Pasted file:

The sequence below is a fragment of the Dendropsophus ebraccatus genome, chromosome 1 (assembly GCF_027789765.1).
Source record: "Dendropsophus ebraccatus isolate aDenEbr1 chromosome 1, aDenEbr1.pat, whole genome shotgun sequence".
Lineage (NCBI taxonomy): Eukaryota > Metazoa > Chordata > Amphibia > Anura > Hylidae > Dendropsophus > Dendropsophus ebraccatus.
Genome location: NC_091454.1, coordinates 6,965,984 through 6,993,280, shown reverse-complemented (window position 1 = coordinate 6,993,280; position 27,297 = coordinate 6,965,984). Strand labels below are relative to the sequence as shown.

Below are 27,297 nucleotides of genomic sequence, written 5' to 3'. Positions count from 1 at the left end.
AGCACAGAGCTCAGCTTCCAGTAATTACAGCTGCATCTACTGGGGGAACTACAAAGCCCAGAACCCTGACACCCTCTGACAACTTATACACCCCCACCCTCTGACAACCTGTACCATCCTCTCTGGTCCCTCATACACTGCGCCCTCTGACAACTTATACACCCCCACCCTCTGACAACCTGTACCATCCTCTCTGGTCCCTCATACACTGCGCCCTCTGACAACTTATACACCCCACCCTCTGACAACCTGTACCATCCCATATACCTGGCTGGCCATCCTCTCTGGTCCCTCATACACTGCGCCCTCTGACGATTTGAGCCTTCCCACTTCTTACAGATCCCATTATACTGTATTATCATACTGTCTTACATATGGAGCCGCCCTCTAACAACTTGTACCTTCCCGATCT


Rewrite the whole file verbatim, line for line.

The sequence below is a fragment of the Dendropsophus ebraccatus genome, chromosome 1 (assembly GCF_027789765.1).
Source record: "Dendropsophus ebraccatus isolate aDenEbr1 chromosome 1, aDenEbr1.pat, whole genome shotgun sequence".
Lineage (NCBI taxonomy): Eukaryota > Metazoa > Chordata > Amphibia > Anura > Hylidae > Dendropsophus > Dendropsophus ebraccatus.
Genome location: NC_091454.1, coordinates 6,965,984 through 6,993,280, shown reverse-complemented (window position 1 = coordinate 6,993,280; position 27,297 = coordinate 6,965,984). Strand labels below are relative to the sequence as shown.

Below are 27,297 nucleotides of genomic sequence, written 5' to 3'. Positions count from 1 at the left end.
AGCACAGAGCTCAGCTTCCAGTAATTACAGCTGCATCTACTGGGGGAACTACAAAGCCCAGAACCCTGACACCCTCTGACAACTTATACACCCCCACCCTCTGACAACCTGTACCATCCTCTCTGGTCCCTCATACACTGCGCCCTCTGACAACTTATACACCCCCACCCTCTGACAACCTGTACCATCCTCTCTGGTCCCTCATACACTGCGCCCTCTGACAACTTATACACCCCACCCTCTGACAACCTGTACCATCCCATATACCTGGCTGGCCATCCTCTCTGGTCCCTCATACACTGCGCCCTCTGACGATTTGAGCCTTCCCACTTCTTACAGATCCCATTATACTGTATTATCATACTGTCTTACATATGGAGCCGCCCTCTAACAACTTGTACCTTCCCGATCT